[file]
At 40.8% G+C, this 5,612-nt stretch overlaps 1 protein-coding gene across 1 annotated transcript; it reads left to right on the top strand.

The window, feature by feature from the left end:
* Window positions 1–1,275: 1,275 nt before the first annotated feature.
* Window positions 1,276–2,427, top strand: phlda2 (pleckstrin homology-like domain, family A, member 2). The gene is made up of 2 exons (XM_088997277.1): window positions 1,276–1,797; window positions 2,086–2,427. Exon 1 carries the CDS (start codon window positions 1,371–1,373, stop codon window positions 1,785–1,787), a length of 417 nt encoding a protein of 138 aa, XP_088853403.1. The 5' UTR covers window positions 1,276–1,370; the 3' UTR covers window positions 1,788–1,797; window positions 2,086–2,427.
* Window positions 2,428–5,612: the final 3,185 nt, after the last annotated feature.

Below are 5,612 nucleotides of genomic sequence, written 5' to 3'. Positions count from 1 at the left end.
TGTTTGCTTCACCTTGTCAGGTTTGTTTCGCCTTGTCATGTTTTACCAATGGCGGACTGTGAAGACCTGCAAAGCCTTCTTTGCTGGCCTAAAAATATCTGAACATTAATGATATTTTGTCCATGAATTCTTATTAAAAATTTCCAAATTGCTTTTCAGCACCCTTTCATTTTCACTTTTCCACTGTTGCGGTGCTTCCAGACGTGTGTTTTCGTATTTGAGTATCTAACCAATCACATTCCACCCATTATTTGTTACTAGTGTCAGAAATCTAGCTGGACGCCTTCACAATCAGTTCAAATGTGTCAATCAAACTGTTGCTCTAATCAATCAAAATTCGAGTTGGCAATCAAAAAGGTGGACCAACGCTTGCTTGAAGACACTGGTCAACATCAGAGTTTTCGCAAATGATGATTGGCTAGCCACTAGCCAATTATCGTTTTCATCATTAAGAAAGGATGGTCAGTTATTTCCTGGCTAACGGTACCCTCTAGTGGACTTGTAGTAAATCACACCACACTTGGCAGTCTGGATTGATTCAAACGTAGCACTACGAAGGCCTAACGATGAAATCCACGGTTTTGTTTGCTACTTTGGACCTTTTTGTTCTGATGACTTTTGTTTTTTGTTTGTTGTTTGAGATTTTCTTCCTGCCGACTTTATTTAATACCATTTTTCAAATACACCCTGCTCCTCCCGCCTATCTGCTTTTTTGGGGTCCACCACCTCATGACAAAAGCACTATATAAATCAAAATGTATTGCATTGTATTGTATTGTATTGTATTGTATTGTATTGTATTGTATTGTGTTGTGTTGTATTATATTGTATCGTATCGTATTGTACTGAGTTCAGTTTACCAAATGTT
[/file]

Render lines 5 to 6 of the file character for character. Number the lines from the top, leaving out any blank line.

* Window positions 2,428–5,612: the final 3,185 nt, after the last annotated feature.

Below are 5,612 nucleotides of genomic sequence, written 5' to 3'. Positions count from 1 at the left end.